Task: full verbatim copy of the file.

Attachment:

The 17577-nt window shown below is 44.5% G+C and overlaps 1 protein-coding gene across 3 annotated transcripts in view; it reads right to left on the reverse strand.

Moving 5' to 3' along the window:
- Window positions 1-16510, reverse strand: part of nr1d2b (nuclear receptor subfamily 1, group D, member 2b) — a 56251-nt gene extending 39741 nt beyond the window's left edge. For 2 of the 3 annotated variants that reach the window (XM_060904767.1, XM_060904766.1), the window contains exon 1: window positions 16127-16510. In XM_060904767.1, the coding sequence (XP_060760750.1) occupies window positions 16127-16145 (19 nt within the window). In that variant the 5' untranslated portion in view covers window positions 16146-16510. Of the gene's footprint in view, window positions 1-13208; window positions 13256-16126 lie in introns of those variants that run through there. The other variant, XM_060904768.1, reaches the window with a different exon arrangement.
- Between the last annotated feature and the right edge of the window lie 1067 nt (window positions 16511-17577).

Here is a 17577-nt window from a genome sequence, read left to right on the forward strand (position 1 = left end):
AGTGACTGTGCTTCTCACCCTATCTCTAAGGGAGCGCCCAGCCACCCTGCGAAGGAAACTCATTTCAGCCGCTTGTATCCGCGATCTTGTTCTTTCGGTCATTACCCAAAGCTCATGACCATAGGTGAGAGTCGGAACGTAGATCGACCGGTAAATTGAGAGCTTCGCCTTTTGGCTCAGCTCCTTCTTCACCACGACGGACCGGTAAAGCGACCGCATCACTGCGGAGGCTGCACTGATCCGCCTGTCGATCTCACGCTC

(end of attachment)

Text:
The 17577-nt window shown below is 44.5% G+C and overlaps 1 protein-coding gene across 3 annotated transcripts in view; it reads right to left on the reverse strand.

Moving 5' to 3' along the window:
- Window positions 1-16510, reverse strand: part of nr1d2b (nuclear receptor subfamily 1, group D, member 2b) — a 56251-nt gene extending 39741 nt beyond the window's left edge. For 2 of the 3 annotated variants that reach the window (XM_060904767.1, XM_060904766.1), the window contains exon 1: window positions 16127-16510. In XM_060904767.1, the coding sequence (XP_060760750.1) occupies window positions 16127-16145 (19 nt within the window). In that variant the 5' untranslated portion in view covers window positions 16146-16510. Of the gene's footprint in view, window positions 1-13208; window positions 13256-16126 lie in introns of those variants that run through there. The other variant, XM_060904768.1, reaches the window with a different exon arrangement.
- Between the last annotated feature and the right edge of the window lie 1067 nt (window positions 16511-17577).

Here is a 17577-nt window from a genome sequence, read left to right on the forward strand (position 1 = left end):
AGTGACTGTGCTTCTCACCCTATCTCTAAGGGAGCGCCCAGCCACCCTGCGAAGGAAACTCATTTCAGCCGCTTGTATCCGCGATCTTGTTCTTTCGGTCATTACCCAAAGCTCATGACCATAGGTGAGAGTCGGAACGTAGATCGACCGGTAAATTGAGAGCTTCGCCTTTTGGCTCAGCTCCTTCTTCACCACGACGGACCGGTAAAGCGACCGCATCACTGCGGAGGCTGCACTGATCCGCCTGTCGATCTCACGCTC